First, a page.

Here’s A Better Question: Why Won’t This Story Go Away?

May 5, 2010

The story that won’t seem to die: previously anonymous Miami Dolphins General Manager Jeff Ireland asked former Oklahoma State wide receiver Dez Bryant whether his mother was a prostitute during a meeting with team executives prior to the NFL draft.  I expected this nugget to create a little buzz in the blogosphere and fill a couple segments on talk radio, but after a week and a half it seems to have more staying power than an unwelcome houseguest. 

When the initial story broke following the draft, it created enough of an uproar that Ireland was compelled to issue a public apology and call Bryant with a personal apology.  Bloggers suggested that Bryant should have come across the table and punched Ireland. The Dolphins launched an “internal investigation.”  One writer called Ireland an “A-list A-hole.” And that was just day one.

Then we started to hear a bit more context.  Apparently Bryant’s mother was convicted for selling crack in 1997 and served 18 months in jail. And, a CNNSI report claimed that Bryant told Ireland his dad was a pimp and his mom worked for him leading up to the question. On Monday, Bryant’s mom made a statement saying she feels slighted that she hasn’t received a personal apology – the same day ESPN reported that she was arrested just last year for selling crack cocaine to police informants and received 10 years’ probation. 

I assume the reason one of Bryant’s advisors leaked the information was to make the Dolphins front office look bad after they didn’t draft him.  That obviously has happened, but it also backfired when Bryant’s personal life and his mother’s criminal record were splashed all over the headlines.  Not to mention the fact that the source has burned a bridge with one of only 32 potential employers for his client.

Nobody is going to emerge unscathed in this, but all accusations and inflammatory comments aside, let’s put this dust up in perspective. It was a private interview.  What was said in the room should have remained confidential.  Like most people, I don’t believe Ireland showed good judgment in asking the question.  And I certainly would never ask a similar question to someone interviewing at Fast Horse no matter the context.  But, as long as Ireland didn’t tackle any topics that would be deemed legally discriminatory, shouldn’t he have the right to conduct the interview any way he sees fit?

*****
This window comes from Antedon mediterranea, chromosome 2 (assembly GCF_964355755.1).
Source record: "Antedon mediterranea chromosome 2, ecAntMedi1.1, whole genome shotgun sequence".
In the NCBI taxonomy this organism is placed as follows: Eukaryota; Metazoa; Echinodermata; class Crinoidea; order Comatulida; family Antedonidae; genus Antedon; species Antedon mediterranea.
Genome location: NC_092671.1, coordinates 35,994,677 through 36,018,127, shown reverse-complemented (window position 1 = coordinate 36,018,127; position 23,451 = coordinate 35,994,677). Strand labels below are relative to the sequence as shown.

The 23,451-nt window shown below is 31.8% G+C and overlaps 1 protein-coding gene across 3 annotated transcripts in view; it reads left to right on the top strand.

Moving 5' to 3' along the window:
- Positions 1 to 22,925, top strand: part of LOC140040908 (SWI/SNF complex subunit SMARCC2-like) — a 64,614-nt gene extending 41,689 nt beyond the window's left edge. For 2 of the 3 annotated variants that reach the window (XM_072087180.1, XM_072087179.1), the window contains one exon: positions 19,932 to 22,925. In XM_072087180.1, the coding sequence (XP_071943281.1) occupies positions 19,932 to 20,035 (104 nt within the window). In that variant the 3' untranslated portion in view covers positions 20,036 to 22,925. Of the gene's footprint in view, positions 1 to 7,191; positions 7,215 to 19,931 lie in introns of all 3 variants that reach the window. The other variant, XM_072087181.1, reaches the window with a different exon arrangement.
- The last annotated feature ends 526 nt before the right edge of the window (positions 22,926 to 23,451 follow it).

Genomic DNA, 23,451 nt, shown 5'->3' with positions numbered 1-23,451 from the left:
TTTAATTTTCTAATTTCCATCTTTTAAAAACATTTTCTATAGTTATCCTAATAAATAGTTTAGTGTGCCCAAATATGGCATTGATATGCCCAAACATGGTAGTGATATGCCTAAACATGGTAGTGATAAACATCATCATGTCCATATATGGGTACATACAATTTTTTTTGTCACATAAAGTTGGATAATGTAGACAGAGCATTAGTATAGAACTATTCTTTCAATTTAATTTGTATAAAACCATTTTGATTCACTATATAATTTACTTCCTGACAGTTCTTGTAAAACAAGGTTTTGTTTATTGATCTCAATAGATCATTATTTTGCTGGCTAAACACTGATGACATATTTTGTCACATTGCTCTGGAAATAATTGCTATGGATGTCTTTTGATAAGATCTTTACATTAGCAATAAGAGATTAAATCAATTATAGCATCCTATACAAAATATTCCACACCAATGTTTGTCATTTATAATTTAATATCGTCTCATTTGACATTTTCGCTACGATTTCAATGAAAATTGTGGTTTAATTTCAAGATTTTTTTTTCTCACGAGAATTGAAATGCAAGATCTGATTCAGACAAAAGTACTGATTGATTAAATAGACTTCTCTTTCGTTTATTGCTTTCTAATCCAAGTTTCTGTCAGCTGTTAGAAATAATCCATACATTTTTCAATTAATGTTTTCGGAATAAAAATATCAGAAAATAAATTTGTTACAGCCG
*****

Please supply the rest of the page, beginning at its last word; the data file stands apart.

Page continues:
I doubt Ireland really even cared what the answer to the question was – he cared how Bryant handled it.  Top NFL draft candidates spend countless hours being prepped for these interviews, including well-scripted answers to all the typical questions.  I suspect Ireland tried to catch Bryant off guard and see how the talented player with a reputation for having a bad attitude would react.

NFL franchises stand to pay first round picks millions of guaranteed dollars – more than company CEOs in many cases.  Of course they are going to dive deeply into the background of these players and take every opportunity to put them in uncomfortable situations to see if they sink or swim.  And I truly believe that this would never have been made public if the Dolphins had drafted Bryant.  In fact, my guess is you’d have seen a smiling Bryant posing for photos with Ireland and talking about how thrilled he was to be part of such a fine organization.

So, the GM of an NFL team asked an insensitive question to a prospective player during a private meeting — am I crazy to think that this is a big story that should have been a non-story?  I say let’s get back to covering things that really matter, like Tiger Woods and Jesse James –